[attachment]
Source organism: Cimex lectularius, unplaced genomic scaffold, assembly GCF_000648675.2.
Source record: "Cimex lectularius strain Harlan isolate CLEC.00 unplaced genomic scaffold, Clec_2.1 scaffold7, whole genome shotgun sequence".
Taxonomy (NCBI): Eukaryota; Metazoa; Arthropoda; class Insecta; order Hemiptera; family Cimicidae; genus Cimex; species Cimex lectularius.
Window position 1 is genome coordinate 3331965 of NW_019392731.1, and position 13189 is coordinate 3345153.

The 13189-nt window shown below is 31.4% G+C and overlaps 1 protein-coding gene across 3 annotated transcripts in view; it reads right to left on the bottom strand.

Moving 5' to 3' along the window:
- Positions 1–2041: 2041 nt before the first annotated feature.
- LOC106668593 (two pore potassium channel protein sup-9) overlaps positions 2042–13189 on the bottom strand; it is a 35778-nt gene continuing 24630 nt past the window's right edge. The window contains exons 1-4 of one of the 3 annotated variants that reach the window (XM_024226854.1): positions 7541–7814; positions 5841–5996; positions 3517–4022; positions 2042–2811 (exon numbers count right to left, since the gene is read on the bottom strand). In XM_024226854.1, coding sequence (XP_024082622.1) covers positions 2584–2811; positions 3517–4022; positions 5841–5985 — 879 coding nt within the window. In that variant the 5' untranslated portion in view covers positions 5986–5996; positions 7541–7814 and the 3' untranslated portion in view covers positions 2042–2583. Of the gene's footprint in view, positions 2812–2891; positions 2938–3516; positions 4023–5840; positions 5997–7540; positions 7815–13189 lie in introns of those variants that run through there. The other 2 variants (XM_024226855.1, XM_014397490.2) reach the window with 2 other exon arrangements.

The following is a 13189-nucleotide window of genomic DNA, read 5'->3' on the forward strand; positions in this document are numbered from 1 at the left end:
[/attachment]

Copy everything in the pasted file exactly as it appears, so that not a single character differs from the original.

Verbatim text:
Source organism: Cimex lectularius, unplaced genomic scaffold, assembly GCF_000648675.2.
Source record: "Cimex lectularius strain Harlan isolate CLEC.00 unplaced genomic scaffold, Clec_2.1 scaffold7, whole genome shotgun sequence".
Taxonomy (NCBI): Eukaryota; Metazoa; Arthropoda; class Insecta; order Hemiptera; family Cimicidae; genus Cimex; species Cimex lectularius.
Window position 1 is genome coordinate 3331965 of NW_019392731.1, and position 13189 is coordinate 3345153.

The 13189-nt window shown below is 31.4% G+C and overlaps 1 protein-coding gene across 3 annotated transcripts in view; it reads right to left on the bottom strand.

Moving 5' to 3' along the window:
- Positions 1–2041: 2041 nt before the first annotated feature.
- LOC106668593 (two pore potassium channel protein sup-9) overlaps positions 2042–13189 on the bottom strand; it is a 35778-nt gene continuing 24630 nt past the window's right edge. The window contains exons 1-4 of one of the 3 annotated variants that reach the window (XM_024226854.1): positions 7541–7814; positions 5841–5996; positions 3517–4022; positions 2042–2811 (exon numbers count right to left, since the gene is read on the bottom strand). In XM_024226854.1, coding sequence (XP_024082622.1) covers positions 2584–2811; positions 3517–4022; positions 5841–5985 — 879 coding nt within the window. In that variant the 5' untranslated portion in view covers positions 5986–5996; positions 7541–7814 and the 3' untranslated portion in view covers positions 2042–2583. Of the gene's footprint in view, positions 2812–2891; positions 2938–3516; positions 4023–5840; positions 5997–7540; positions 7815–13189 lie in introns of those variants that run through there. The other 2 variants (XM_024226855.1, XM_014397490.2) reach the window with 2 other exon arrangements.

The following is a 13189-nucleotide window of genomic DNA, read 5'->3' on the forward strand; positions in this document are numbered from 1 at the left end: